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Friday, January 04, 2013
Les Miserables - Eleanor Shepherd
When I was in the seventh grade, our
class was required to read a book called Jean Val Jean. As I got into it, I loved the story. At the time, I had no idea that it was an
English translation of the classic by Victor Hugo, Les Miserables. One scene burned itself on my memory as I
read of the kindness of the priest, Father Bienvenue. Instead of choosing to condemn Jean Val Jean when
the gendarme brought him back to the priest’s house with the bag of silver that
he had stolen, the priest chose to offer grace.
He told the lawman that he had given the silver to Jean Val Jean. Then to give veracity to his story he
mentioned to the former prisoner that he had left behind the silver candle
holders and he should take them as well.
I was knocked over by this example of grace. It clearly became the
turning point in the life of Jean Val Jean.
All my life, I had been a part of
the church and while I had heard about a God of grace, He always seemed to be
overshadowed by the requirements of the law.
In the story of this priest’s kindness to the undeserving thief, I saw
someone choosing to respond with grace rather than with law. A new beginning was offered to Jean Val Jean.
I knew that was the message of the Christian faith, but I could not imagine
what it looked like until I saw such a graphic illustration of it in the
transformation of the life of this French convict. Something clicked inside me as understanding
of faith began to dawn and I knew that was the kind of faith that I
wanted. I saw how through the passing years,
the life of Jean Val Jean was transformed by an act of grace. He became a person who was motivated by grace. In response, I wanted to become someone who
understood such transformation. Today, I still long for that kind of a grace
filled life. The flame that was ignited by the book still burns.
When I was in my forties, I saw the
story of Jean Val Jean brought to the stage through the musical Les Miserables. This marvellous tale was brought to life to
me again and the desire to know and share grace was rekindled in me anew. The flame burned higher as the powerful songs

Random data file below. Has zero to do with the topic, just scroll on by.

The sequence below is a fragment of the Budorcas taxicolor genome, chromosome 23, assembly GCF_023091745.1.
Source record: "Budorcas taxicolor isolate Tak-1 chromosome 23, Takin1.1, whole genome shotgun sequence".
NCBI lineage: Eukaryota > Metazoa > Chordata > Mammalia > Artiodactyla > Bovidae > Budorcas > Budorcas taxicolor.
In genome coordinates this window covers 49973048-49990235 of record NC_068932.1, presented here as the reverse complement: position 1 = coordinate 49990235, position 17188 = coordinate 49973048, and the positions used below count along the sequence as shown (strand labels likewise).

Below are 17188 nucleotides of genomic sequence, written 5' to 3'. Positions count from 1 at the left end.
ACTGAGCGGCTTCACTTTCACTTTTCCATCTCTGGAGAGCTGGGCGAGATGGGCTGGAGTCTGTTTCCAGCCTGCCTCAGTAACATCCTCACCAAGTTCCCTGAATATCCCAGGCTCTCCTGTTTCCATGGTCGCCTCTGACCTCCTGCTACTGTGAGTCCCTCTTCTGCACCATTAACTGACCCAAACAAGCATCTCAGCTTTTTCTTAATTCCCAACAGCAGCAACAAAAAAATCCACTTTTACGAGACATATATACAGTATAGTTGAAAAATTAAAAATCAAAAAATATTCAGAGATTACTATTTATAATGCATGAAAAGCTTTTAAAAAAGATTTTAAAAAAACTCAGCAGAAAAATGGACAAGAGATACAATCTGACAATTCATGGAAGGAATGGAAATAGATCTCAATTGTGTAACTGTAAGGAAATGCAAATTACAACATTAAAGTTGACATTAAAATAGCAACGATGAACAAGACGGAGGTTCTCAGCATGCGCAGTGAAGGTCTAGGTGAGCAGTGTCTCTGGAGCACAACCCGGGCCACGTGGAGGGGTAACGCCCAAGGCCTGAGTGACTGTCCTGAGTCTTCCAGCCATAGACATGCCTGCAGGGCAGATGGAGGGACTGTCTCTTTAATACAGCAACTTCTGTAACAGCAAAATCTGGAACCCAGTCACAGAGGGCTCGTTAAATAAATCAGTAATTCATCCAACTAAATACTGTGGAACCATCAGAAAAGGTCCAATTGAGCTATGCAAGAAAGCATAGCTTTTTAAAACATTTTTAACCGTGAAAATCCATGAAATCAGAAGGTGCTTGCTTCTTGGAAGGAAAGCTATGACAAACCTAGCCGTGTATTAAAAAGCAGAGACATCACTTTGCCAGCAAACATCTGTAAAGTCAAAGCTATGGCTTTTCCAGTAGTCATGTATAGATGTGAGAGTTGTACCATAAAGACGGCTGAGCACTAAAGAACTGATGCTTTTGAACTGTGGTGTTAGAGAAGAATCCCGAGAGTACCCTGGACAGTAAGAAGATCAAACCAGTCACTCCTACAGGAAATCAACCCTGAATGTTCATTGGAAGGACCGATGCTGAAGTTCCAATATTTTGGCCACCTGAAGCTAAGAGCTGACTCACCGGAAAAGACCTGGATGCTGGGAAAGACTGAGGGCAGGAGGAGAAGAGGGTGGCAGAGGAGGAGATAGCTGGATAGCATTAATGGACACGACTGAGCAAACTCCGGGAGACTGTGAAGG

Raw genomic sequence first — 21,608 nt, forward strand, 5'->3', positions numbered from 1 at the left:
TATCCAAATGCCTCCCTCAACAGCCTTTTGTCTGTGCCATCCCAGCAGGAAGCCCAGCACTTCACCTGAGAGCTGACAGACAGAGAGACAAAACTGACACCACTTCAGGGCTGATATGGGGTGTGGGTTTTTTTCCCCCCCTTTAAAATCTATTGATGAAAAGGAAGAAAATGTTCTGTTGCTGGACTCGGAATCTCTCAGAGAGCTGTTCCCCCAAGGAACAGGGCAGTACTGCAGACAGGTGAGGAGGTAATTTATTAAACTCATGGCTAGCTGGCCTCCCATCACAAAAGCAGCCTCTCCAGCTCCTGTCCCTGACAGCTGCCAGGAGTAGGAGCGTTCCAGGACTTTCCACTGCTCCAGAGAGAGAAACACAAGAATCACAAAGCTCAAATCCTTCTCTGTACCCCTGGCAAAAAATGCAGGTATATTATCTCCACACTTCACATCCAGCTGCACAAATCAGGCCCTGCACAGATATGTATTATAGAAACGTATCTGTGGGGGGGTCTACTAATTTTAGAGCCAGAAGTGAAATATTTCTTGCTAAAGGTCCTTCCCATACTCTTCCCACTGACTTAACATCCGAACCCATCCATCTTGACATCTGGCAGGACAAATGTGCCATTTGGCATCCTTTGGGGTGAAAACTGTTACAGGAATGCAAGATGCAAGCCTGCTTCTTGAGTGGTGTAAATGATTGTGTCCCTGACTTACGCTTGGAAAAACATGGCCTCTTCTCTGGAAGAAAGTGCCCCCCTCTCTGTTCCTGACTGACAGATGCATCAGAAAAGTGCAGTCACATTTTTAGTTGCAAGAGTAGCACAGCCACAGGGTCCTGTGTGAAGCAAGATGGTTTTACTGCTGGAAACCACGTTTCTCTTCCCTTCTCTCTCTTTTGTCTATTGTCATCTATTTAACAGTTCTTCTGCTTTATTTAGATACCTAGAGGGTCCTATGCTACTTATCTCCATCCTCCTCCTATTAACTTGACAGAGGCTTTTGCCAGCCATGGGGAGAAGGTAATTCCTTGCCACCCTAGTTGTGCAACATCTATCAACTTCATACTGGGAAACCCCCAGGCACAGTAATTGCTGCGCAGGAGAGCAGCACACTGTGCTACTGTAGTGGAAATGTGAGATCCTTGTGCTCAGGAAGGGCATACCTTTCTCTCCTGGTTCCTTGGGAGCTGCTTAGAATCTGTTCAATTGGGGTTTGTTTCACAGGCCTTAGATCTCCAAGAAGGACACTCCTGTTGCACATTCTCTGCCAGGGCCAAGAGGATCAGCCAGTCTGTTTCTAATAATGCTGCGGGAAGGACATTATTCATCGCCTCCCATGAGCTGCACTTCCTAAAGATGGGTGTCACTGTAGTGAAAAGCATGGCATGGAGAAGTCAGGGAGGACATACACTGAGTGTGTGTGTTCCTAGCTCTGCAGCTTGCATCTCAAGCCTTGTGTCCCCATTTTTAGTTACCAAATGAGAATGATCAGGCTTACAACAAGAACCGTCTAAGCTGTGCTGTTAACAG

of the musical echoed in my heart and reaffirmed a truth I could not deny. There is a God of grace who is still in the
business of transforming our evil natures and making us good. By now, I had lived long enough to experience
some of that transformation myself and see it taking place in people around me.
I had also become even more aware of our need for such transformation, as I had
seen those whose lives were hopeless and could never change without such a
transformation. I was confronted by the evidence that grace is true and
powerful enough to change lives and love is the most powerful dynamite in our
Then, last week, I went into the
theatre with my popcorn and soft drink and sat down ready to enjoy the story
once again. The years have a way of
taking something that we once found powerful and dulling our senses to it. I remembered it as a story I loved. Les Miserables has now been released as a
movie. Having lived in France for
several years, the scenes were familiar to me.
As the tale began, I sat there with eyes glued to the screen, unable to
focus my attention on my snacks. I was not prepared for another confrontation
with the power of grace. I did not realize
that transforming love would grip my heart once more. Just as I had been when I
was twelve, I was overwhelmed as I witnessed the power of the story of a grace
that chooses the way of forgiveness rather than retribution. Now I have lived long enough to understand a
little more about the cost of such grace.
Yet still it overwhelms me and again calls me to open myself to
surrender to the power of such transforming love. It is my reason for hope at
the beginning of another year.